In the centre of town is the Bazaar – full of small shops featuring local arts and crafts – definitely worth a wander just to enjoy the vibe.

What’s nearby
The Blue Eye (Syri i Kaltër) is not far off the main road from Gjirokastra to Saranda and is well sign-posted. It’s a underwater spring that bubbles up to the surface creating a deep blue pool. Its stunning and well worth the trip.

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The Ottoman bridge at Bënja is amazing – but difficult to get to due to the poor condition of the road. Thermal springs turn the river white, and give it a sulphuric perfume!

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Where we stayed
We stayed at Kotoni B&B in one of Gjirokastra’s gorgeous old buildings. The rooms are all decorated traditionally and our hosts were super welcoming.

Further reading!
Ismail Kadare’s novel Chronicle in Stone is one of my favourite books ever – and not just because it’s about Gjirokastra. It’s a great story and beautifully written. I recommend it – even if you’re not planning on travelling to Albania!

Four seasons

Today marks one year since my arrival in Albania and with it, the passing of four seasons …

Winter

We arrive here in late winter… brown earth, snow-capped mountains and rain, rain and more rain. In winter I settle into my new home, meet my new family and learn to drive on the pot-holed chaotic roads. I learn to make byrek. We battle infuriating bureaucracy and spend many wet mornings queuing for paperwork. We network (Albanian’s are great at networking) and I secure some volunteer work with a local NGO. I get my first glimpse of the farm in all its isolated glory and fall in love with Albania’s gorgeous countryside.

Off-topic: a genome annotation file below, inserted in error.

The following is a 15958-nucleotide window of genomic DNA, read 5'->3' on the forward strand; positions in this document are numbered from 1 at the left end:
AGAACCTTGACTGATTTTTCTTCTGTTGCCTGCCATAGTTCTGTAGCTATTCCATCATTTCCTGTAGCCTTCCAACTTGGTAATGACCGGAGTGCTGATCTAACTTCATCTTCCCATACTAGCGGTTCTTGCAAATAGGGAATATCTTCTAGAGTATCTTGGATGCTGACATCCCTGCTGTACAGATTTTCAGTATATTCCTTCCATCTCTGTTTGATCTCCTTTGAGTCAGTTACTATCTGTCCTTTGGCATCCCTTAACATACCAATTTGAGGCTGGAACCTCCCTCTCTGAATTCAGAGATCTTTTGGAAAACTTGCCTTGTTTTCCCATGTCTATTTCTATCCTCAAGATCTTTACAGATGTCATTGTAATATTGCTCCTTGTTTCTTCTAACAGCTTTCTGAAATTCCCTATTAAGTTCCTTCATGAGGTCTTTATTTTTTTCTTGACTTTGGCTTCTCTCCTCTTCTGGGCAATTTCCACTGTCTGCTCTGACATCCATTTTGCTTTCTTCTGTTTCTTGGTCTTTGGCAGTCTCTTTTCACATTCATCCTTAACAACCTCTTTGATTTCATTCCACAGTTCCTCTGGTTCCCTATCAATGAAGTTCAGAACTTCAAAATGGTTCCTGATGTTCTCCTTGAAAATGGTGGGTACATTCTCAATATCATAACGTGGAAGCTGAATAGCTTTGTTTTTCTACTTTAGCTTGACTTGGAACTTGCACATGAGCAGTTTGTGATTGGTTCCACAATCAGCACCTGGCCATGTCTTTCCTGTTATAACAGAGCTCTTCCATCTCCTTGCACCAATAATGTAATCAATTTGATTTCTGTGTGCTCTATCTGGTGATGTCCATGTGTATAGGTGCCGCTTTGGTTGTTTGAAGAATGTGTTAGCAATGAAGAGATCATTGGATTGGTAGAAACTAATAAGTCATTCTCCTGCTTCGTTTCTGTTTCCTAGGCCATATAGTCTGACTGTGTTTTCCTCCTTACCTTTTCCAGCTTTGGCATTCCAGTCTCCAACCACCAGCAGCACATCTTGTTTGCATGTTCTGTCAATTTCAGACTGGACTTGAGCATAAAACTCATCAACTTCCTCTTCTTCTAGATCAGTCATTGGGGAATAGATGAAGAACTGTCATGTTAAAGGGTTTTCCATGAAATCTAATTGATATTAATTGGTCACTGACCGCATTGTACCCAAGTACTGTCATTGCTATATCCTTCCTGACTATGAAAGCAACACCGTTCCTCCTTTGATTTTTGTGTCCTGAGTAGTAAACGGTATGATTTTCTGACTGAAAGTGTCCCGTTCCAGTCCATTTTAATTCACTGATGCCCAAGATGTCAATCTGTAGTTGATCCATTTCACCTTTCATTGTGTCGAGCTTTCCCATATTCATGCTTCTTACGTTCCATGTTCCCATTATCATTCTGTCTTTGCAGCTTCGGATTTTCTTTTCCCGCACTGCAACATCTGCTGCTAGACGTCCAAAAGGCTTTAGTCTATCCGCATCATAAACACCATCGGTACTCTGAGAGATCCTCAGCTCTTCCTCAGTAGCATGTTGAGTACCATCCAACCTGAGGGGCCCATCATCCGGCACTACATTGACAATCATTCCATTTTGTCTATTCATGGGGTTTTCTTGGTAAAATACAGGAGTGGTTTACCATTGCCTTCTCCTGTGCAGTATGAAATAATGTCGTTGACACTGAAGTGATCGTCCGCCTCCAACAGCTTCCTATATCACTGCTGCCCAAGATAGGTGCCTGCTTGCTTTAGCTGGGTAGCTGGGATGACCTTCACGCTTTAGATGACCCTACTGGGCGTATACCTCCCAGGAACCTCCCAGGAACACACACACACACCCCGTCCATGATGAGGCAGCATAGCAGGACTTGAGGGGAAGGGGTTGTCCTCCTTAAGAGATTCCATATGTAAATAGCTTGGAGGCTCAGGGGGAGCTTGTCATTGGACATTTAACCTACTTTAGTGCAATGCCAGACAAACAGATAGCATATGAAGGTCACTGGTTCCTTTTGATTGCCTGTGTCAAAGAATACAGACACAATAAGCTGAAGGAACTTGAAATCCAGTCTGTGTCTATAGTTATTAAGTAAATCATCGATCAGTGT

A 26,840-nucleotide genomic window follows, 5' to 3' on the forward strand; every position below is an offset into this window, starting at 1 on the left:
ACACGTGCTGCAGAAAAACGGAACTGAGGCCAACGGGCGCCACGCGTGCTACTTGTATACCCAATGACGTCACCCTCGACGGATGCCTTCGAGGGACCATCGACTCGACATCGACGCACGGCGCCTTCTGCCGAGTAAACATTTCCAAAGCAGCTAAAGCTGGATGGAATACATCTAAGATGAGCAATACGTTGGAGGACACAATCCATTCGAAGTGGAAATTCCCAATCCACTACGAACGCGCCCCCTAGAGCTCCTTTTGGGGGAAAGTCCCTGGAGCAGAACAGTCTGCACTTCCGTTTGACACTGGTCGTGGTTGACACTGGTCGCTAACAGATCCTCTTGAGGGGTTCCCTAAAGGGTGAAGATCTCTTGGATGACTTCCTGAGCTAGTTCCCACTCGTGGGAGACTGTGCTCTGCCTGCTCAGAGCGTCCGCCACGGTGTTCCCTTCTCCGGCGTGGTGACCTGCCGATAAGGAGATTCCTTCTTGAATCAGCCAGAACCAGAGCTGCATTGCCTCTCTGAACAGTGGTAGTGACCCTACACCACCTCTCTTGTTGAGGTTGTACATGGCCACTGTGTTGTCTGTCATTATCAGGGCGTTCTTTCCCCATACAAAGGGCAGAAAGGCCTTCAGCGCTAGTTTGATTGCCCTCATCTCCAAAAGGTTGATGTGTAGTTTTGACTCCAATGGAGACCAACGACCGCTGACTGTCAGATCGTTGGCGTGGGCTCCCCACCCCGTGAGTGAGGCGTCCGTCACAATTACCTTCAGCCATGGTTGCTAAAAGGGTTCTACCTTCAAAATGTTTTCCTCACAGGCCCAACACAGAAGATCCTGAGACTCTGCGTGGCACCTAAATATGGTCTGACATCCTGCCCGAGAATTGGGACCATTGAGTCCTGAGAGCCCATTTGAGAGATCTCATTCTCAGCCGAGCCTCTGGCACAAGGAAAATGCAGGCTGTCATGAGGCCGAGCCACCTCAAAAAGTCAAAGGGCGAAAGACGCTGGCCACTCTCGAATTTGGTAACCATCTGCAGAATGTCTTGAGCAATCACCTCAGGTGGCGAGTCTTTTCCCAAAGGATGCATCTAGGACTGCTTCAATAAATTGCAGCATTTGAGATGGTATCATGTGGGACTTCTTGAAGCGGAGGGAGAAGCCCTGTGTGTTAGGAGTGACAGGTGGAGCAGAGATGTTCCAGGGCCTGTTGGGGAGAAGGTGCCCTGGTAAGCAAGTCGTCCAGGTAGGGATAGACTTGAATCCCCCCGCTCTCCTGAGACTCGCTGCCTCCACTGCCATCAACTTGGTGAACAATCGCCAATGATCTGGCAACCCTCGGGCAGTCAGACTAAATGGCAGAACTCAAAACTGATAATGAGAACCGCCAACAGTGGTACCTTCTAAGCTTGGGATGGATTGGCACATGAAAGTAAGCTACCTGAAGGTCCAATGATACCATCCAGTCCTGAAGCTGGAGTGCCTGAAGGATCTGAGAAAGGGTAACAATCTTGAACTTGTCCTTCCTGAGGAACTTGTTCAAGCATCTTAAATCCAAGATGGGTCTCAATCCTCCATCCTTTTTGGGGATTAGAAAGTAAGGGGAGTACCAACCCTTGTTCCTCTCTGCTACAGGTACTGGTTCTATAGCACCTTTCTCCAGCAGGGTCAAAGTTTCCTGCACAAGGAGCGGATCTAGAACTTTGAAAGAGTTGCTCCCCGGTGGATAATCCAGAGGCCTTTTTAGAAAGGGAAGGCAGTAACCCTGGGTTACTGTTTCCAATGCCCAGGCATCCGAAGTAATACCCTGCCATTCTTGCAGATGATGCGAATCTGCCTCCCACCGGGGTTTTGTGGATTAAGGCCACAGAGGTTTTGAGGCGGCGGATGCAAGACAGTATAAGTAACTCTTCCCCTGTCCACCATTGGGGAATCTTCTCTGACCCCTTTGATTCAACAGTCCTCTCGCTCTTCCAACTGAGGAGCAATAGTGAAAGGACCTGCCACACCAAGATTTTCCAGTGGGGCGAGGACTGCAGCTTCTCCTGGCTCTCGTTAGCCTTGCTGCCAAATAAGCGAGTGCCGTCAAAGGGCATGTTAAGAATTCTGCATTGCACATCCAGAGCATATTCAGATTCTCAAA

What’s growing
Hudhër (garlic)
A rare splash of green in the fields in otherwise brown earth. People eat large amounts of raw garlic. So the smell of raw garlic is etched into my nostrils. It is a rare green vege in a winter of cabbage and potatoes.

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Spring

Spring arrives quickly. The country erupts into gorgeous fresh greens and the sparkling yellow of the mimosa. The weather improves and suddenly it’s all sunshine and blue skies. And beers on the balcony. We spend spring planning and organising for the summer ahead – the wedding, the holiday, the road trip. We bully the bureaucrats into giving my hubby’s cousin a new leg.

What’s growing
Kastravec (cucumber)
I’ve never tasted such deliciousness. So fresh. So much flavour. The first hint of summer’s bounty!

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Summer